Just first when my doctor introduced it, of course I trust her and I was like, okay, well, let me read up on it. And the steps of it and a different thing. So I went to like clinical trials that, or, or like Coleman, I went to Coleman and look there, there are many different places then, you know, let me just read up on it. And my doctor always says, when you go on the internet, don’t read the best stuff, you know, because the best way, all the wrong things, if you want an answer, just come to me and I could tell you the best resources to go to, if you, you know, the resources that you could go to about different things, about cause as your illness and, you know, you want to know what’s going on. So that’s what I’ve always done in 11 years that I’ve been diagnosed with metastatic breast cancer, because I’ve never had early stage breast cancer. Right. I suppose, no, go with in which they called you automatically go to stage four. And I didn’t even know there were four stages of breast cancer, I guess I was just like, Ooh, I’m not stupid at all, but I just never read up on it, you know, after it, my mom was angry. Yeah.
Adam Walker (06:27):
Right, right. Yeah. I know the thing. Most people don’t realize a lot of those details and you’re certainly very educated about it now. And you took the time to educate yourself, which is, which is really, really important. So from your perspective now, can you talk about the importance as a patient about participating in clinical trials and what made you want to participate in those?
Sheila McGlown (06:49):
Well, because for one, if I’m going to, if that’s going to be my platform I want it people to see a, especially in my community to see black women participate in clinical trials and how important I joined my clinical trial, July, 2018, and I’m still on it and I’m still getting good scans. I’m still stable. It’s was, is may of 20, 21 and July 2021. It’ll be three years. I’ve been on his trial. I’m not saying it’s been an easy path. But I trusted my doctors and I trusted research. And that’s my platform is to make sure that all women of all races, of all colors, especially black women, you know that they’re asking black women to participate in. That’s important, you know, because then our genes are different, you know? So we need to know all facets of like, what’s going on with clinical trials.
Sheila McGlown (07:47):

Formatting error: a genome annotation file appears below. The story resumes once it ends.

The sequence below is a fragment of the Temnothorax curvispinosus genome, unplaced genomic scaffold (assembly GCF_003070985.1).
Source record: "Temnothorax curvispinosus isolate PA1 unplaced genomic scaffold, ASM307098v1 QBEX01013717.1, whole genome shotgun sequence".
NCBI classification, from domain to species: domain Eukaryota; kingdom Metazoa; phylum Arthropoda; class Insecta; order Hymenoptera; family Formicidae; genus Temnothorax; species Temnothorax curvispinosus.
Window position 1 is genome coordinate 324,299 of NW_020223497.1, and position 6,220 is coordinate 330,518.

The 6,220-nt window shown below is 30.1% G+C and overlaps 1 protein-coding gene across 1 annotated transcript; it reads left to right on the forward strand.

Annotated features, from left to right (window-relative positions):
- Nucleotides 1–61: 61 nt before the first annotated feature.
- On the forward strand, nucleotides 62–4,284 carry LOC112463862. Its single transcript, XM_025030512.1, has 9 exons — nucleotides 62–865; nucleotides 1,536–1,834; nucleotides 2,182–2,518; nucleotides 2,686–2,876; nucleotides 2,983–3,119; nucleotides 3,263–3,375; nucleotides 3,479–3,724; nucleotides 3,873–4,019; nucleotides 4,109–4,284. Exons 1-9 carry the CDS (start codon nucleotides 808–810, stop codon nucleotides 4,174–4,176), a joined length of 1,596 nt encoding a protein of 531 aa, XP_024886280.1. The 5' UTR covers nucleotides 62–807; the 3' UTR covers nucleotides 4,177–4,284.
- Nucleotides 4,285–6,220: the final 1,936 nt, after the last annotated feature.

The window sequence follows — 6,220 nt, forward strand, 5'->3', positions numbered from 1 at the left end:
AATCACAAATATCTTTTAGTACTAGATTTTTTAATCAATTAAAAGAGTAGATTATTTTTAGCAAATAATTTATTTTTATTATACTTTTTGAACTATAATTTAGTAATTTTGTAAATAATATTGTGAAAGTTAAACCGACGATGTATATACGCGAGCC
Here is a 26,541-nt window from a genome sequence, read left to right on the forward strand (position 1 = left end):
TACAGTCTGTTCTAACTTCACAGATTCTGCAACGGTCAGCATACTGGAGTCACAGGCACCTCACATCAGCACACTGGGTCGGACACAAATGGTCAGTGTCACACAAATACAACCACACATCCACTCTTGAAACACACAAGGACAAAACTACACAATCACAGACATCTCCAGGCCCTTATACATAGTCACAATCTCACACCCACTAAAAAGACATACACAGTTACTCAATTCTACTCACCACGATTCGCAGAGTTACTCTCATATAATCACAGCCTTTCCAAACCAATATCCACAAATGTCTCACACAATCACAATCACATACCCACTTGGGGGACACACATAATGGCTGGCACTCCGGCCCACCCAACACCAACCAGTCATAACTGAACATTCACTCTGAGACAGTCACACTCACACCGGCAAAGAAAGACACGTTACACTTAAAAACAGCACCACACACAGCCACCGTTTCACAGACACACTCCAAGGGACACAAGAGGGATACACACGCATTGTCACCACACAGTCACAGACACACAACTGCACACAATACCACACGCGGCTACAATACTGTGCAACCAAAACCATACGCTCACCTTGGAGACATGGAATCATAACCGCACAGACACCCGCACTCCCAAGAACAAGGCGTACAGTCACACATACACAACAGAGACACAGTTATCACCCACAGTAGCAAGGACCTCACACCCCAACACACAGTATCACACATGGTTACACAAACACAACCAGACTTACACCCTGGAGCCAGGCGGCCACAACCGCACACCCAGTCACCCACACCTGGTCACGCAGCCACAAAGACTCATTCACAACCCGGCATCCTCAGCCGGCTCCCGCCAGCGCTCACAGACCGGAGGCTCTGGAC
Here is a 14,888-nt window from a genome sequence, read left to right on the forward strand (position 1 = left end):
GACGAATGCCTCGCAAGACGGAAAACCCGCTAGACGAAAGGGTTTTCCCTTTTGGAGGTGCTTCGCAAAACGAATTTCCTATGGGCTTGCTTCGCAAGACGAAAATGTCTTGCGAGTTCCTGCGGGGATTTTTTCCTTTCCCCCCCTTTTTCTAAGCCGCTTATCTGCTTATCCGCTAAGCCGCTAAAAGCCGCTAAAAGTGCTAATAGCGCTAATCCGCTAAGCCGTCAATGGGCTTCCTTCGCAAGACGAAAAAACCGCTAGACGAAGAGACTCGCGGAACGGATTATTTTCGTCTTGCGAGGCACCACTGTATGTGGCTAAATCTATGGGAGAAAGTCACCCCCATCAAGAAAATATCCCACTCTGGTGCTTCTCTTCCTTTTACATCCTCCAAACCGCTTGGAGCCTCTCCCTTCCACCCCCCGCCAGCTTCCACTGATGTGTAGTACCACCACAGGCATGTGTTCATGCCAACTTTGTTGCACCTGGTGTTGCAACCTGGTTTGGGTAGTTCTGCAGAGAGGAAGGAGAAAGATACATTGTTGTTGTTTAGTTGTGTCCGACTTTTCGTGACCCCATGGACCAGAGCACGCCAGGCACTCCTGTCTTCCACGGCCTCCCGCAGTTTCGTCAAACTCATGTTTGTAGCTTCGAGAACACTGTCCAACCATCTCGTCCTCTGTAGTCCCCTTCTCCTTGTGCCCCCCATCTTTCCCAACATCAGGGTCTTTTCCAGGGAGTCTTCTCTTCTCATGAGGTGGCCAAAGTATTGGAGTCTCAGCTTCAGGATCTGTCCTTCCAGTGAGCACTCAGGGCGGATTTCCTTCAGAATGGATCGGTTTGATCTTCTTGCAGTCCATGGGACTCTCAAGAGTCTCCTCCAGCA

And I said to myself, well, you know, let me explain. Even like for the consent form, I had to fill out one yesterday. It’s like, and this is my fourth consent form because it’s always changing. And you know, I had still had to educate myself on a new one. So I read about it. I asked my clinical trial coordinator questions and I’m like, what’s this? And what does this mean? Okay. That’s okay. Cause I’m gonna go back home and read about it, you know? So, you know I still have to continue to educate myself. I just wanted people to see people like me trust in research. Right. And trust in, you know, that doctors, cause you’re, you’re, I always say beyond advocate, you know, if you don’t want to be on a clinical trial, you say, Oh, this is not for me. You can always get off of it. You don’t have to stay on a clinical trial, but that should be an option. I just chose to do that. And I continued to educate people. There are so many protocols now, R I R B boards now, and we didn’t have that back then when Tuskegee and Henrietta lacks was you know, and all that happened. So there are so many things in place now, right now that are protecting us. So I don’t have it as a Guinea pig read up on it, actually, doctor and, you know, go from there.
Adam Walker (09:02):
Yeah. And, and you’ve mentioned a couple barriers, but, but what are some other barriers that you think prevent women from participating in clinical trials and what do you think can be done to overcome some of those barriers?
Sheila McGlown (09:14):
Just being asked, not always thinking that black women have this strong like the strong woman’s syndrome, you know, we want to be asked about clinical trials. We want to know information about clinical trials and Chas need to be humans first, you know patient first at all times, you know, they need to think about the patient first and then about the medicine, you know even with the side effects and you know, I have nausea like, Oh my God, this is nausea ever going away. And I’ve been doing this for close to three years. And one of the things I had to sign for Monday was can we use your tissue in further research? And I say, yeah, if it’s going to help women, and if it’s going to help, not only women we’ll help other my community, of course, you know, and I signed it, you know, even for COVID they asked me, can we do blood tests for you for COVID? I say, yes, if it’s going to help other people. And that’s what I’m about is just, you know, it’s cancer was never about Sheila, you know, this, this, this didn’t happen because of Sheila. It happened. So I can, you know, I was once told, even if you help one person you’ve done what God wanted you to do, and that’s all I want to do. It’s just, I decided for me, and I might not be for everybody for me that I just wanted to be a part of that process. So I decided to be,
Adam Walker (10:38):
I love that attitude. It’s so good. You’re here to help. You’re here to make an impact and it’s not about you,
Sheila McGlown (10:47):
But yeah. But do you know, I am. I feel hard that I am.
Adam Walker (10:52):